Look at this beautiful freshly baked Manakeesh directly from someville kitchen oven (more on Manakeesh at Snackin My Way Across the Country). Thanks to a wonderful discovery of an online recipe forwarded to me, I am now set up to bake those fresh at home.
2.2 cups flour
2 tsp yeast
1/2 tsp of each of salt & sugar
About 1.5 cups warm water
Mix and kneed for 10 minutes until soft and elastic. Oil the bowl with a thin layer of olive oil, cover with plastic wrap and let rise for a couple of hours.
Now knock the air out of the dough and knead again for about 2 minutes. Divide into 8 pieces and roll each until it is round and about 1/4 inch thick. Cover lightly and let rise again for half an hour or so.
The topping is simply zaatar (a dried thyme with sumac and sesame seeds found at many Lebanese stores) and olive oil.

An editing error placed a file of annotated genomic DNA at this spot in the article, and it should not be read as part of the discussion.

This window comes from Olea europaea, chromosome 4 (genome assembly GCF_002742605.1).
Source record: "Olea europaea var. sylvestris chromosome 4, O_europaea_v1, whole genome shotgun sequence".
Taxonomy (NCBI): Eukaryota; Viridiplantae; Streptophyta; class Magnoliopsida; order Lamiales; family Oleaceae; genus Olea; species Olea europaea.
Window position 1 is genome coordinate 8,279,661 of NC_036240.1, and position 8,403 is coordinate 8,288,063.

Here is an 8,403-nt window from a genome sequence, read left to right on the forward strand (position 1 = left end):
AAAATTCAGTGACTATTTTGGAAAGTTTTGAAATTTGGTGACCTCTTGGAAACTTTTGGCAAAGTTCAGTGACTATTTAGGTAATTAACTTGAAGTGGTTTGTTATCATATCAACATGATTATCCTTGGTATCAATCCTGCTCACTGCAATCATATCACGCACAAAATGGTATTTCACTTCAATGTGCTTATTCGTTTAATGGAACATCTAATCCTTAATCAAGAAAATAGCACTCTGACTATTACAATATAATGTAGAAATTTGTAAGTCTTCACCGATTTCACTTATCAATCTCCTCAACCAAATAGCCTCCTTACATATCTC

Now the term Manakeesh means engraved by hand.
And that refers to the technique of making them where a baker will poke the zaatar mixture into the dough with fingers without ripping off the dough. Think of your favourite music piece and pretend you are playing it on a dough keyboard.
This allows the flavour to soak into the dough and helps create the bubbles in the dough once baked; which is the only way to eat Manakeesh.
Bake on a lightly oiled hot metal pan in a well heated 425 degrees oven for 6 to 7 minutes. Enjoy hot pretending you are outside a cozy mountain bakery in Lebanon.